Sansa has been frequently reminded that “The North remembers” since Baelish dropped her amidst the Bolton’s gameplan, but the eldest Stark daughter has as much to worry about as she does to gain. Ramsay Snow/Bolton is having difficulty controlling the surprisingly jealous Myranda (the kennel-master’s daughter) in the wake of Lady Sansa’s arrival, and considering the fact that she might be as mad as ‘Reek’s commander, things are likely to become complicated.
Most likely as a means to taunt, Myranda takes the Stark girl to her father’s keep which amongst the snarling hounds lies a tattered and petrified Theon. If viewers recall, Greyjoy has been attempted to hide away from Sansa – he did overthrow her homeland and murdered her family members after all. Yet despite feeling anger, nae disgust towards Theon, having him around only aids her campaign. The duo have a common enemy: the Boltons.
Throughout this fifth episode, we see glimmers of ‘Reek’ remembering – he might still act for Ramsay, but his control looks to be fading away, little by little. Both Stannis and Jon Snow want the Bolton boy’s head firmly on a spike, but Sansa and Theon might beat them to it.
After an extremely uncomfortable and profound ‘family’ meal – and an equally hideous eulogy from Roose – they unlawful rulers of The North think they are ahead of the competition. Not likely.
Best Overall Moment:
Few shows can close with such awe-inspiring detail, thematic excellence and slack-jaw shocks quite like Game of Thrones. Undoubtedly the crowing moment of Kill The Boy is the stunning final sequences which take place upon the waters to Meereen.
Still bound by haggard ropes, Tyrion is at sail with Jorah Mormont who, as always, is not in the mood for talking. Soon however the pair start to converse as their boat quietly floats into the chillingly beautiful ruins of Old Valyria – a lost fortress, laden with myth and intrigue; its rustic, almost Aztec walls are peppered with moss and drooping foliage. It is a beautiful, haunting and otherworldly environment, but one that should be approached with caution.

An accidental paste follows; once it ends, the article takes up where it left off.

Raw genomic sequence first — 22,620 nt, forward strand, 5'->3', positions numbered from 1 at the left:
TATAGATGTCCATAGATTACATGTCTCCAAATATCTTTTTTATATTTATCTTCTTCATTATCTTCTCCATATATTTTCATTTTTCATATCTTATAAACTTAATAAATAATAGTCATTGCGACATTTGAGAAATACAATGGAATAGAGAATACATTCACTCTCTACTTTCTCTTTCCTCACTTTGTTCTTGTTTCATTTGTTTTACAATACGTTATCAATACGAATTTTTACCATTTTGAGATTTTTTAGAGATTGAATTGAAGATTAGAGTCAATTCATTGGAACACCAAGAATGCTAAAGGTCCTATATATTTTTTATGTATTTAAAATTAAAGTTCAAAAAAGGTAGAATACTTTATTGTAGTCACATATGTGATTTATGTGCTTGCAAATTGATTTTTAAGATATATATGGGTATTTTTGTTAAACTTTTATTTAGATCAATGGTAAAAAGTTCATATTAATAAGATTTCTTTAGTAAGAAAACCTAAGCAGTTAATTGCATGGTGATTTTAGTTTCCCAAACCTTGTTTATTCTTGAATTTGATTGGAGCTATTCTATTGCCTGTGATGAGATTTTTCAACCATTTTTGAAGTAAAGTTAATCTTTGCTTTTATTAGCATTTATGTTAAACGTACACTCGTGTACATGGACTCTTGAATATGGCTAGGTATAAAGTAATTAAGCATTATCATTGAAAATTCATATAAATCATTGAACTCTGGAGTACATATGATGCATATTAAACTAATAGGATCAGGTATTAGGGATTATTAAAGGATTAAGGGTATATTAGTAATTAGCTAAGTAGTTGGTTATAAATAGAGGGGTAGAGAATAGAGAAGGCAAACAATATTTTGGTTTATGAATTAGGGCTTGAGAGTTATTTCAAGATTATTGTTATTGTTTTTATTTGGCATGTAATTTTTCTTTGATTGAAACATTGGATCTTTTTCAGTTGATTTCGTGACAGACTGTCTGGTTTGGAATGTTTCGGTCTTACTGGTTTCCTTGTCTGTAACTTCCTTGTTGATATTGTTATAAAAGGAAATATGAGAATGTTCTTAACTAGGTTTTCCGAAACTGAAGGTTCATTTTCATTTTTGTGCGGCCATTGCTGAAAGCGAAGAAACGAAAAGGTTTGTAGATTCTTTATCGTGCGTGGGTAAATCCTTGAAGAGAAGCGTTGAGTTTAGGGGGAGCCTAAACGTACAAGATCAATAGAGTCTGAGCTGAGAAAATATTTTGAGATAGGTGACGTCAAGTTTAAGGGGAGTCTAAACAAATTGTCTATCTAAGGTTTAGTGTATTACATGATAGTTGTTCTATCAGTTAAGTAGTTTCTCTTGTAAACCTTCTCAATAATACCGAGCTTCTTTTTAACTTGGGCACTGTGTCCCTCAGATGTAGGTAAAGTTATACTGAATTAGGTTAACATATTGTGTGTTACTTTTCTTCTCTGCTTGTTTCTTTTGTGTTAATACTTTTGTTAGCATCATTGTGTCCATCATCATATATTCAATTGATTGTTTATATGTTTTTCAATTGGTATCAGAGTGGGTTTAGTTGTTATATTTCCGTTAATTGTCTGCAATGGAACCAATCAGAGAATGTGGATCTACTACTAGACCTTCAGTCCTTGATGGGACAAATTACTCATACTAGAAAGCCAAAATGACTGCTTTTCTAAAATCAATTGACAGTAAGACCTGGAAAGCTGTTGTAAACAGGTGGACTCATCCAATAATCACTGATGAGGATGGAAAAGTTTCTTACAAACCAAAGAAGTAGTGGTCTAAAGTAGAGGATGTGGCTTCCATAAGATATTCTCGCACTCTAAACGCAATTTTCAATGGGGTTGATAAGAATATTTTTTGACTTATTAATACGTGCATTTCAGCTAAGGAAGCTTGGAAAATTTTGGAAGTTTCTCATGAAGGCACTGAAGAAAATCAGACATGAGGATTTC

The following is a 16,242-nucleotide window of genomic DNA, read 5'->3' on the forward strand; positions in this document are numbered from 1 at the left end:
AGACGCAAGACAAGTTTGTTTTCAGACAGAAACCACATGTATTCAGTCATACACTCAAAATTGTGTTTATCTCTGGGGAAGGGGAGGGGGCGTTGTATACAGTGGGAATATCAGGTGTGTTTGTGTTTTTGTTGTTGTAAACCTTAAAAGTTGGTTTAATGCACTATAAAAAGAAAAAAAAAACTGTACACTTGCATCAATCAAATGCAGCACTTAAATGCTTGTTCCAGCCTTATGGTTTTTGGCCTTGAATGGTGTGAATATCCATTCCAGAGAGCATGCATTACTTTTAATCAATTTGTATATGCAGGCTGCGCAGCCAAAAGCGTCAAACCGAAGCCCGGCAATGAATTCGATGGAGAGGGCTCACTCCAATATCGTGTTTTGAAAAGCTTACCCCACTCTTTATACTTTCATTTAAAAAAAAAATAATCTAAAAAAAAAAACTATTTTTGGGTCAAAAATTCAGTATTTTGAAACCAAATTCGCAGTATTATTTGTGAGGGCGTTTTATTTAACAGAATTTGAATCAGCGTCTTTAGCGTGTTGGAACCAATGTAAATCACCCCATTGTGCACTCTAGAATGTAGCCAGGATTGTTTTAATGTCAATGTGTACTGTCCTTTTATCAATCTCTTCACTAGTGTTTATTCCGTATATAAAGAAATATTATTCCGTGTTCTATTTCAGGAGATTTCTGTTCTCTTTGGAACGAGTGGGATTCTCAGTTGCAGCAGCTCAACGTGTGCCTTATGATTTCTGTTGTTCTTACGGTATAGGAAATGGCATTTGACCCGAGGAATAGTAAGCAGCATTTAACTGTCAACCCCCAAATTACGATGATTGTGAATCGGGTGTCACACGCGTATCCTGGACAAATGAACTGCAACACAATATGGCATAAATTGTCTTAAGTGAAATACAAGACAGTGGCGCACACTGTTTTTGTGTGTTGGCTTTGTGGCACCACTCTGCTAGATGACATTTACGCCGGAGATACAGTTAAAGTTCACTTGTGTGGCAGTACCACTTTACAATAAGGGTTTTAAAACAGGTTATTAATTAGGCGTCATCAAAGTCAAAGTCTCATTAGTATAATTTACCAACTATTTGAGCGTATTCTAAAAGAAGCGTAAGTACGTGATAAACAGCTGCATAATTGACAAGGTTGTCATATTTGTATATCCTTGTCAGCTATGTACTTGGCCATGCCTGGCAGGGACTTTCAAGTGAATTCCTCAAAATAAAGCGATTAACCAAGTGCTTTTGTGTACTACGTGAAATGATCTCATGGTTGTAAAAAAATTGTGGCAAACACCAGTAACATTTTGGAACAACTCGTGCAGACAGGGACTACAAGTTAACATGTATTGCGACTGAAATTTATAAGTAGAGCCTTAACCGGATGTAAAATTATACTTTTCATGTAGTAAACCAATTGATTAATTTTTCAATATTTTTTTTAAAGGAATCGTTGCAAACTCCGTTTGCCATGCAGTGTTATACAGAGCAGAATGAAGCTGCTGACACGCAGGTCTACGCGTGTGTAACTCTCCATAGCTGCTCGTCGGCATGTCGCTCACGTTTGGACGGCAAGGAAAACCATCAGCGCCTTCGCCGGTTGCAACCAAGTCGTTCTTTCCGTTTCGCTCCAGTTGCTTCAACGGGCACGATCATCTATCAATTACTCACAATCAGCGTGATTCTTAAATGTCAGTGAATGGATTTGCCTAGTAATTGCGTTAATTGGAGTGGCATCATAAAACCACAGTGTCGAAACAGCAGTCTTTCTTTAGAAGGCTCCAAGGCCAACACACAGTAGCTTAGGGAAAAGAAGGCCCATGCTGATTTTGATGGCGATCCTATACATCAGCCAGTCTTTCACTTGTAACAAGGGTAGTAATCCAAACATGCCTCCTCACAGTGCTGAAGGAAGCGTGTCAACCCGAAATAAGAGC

As they travel on, the pair are stopped dead in their tracks as the now enormous Drogon delicately flies over them; consuming the sky in his red-fire glory. Clearly stunned by what they’ve just witness, they fail to notice the mysterious figures which have dropped into the water around them. Quickly they are attacked by ‘Stone Men’ – greatly contagious folk banished to this wasteland for living with the almost incurable plague that is Greyscale (Stannis’ daughter Shireen has her live…just).
Attempting to fight their way out of this deadly situation, things are made only harder by not being able to actually touch their attackers, plus Tyrion is still tied up and effectively helpless. Jorah stabs and slays his way through but cannot reach ‘The Imp’ in time forcing the Lannister to dive from the boat. All we see is Tyrion trying to untie himself before being pulled further under into the abyss.
Thinking the episode ends there is deeply shocking, but quickly we rejoin the twosome on the shore – now without transportation and really much hope. Luckily for Tyrion, his former captor saved his life Unluckily for Mormont, he was handled by the ‘Stone Men’ and now has the horrific disease. Will they ever make it to Khaleesi? We’ll have to wait and see.
The ascent is over – constructing something truly fascinating – and now Season 5’s descent to completion begins. Kill The Boy expertly developed crucial narrative arcs whilst installing some serious paths for development which will no doubt bloom next week and onwards. With Jon Snow and Stannis departing base, at least two major weddings to be commissioned and a handful of core players all working from a dense tactical script, what is likely to unfold over the next five weeks will almost certainly be biblical.